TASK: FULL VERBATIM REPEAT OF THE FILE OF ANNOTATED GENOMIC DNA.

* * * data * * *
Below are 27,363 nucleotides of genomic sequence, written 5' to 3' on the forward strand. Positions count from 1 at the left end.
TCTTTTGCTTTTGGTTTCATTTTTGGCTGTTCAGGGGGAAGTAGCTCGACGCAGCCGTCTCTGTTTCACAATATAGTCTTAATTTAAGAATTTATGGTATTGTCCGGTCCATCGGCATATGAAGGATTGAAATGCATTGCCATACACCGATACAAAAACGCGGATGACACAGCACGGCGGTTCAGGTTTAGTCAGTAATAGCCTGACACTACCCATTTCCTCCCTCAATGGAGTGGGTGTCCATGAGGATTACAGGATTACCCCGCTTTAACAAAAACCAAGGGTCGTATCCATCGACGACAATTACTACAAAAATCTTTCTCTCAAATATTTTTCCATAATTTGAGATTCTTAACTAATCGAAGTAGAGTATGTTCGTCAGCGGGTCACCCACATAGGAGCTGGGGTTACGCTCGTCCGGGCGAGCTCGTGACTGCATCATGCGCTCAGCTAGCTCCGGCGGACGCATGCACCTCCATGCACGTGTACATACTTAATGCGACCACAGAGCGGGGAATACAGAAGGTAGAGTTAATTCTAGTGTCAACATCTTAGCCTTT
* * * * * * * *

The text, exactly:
Below are 27,363 nucleotides of genomic sequence, written 5' to 3' on the forward strand. Positions count from 1 at the left end.
TCTTTTGCTTTTGGTTTCATTTTTGGCTGTTCAGGGGGAAGTAGCTCGACGCAGCCGTCTCTGTTTCACAATATAGTCTTAATTTAAGAATTTATGGTATTGTCCGGTCCATCGGCATATGAAGGATTGAAATGCATTGCCATACACCGATACAAAAACGCGGATGACACAGCACGGCGGTTCAGGTTTAGTCAGTAATAGCCTGACACTACCCATTTCCTCCCTCAATGGAGTGGGTGTCCATGAGGATTACAGGATTACCCCGCTTTAACAAAAACCAAGGGTCGTATCCATCGACGACAATTACTACAAAAATCTTTCTCTCAAATATTTTTCCATAATTTGAGATTCTTAACTAATCGAAGTAGAGTATGTTCGTCAGCGGGTCACCCACATAGGAGCTGGGGTTACGCTCGTCCGGGCGAGCTCGTGACTGCATCATGCGCTCAGCTAGCTCCGGCGGACGCATGCACCTCCATGCACGTGTACATACTTAATGCGACCACAGAGCGGGGAATACAGAAGGTAGAGTTAATTCTAGTGTCAACATCTTAGCCTTT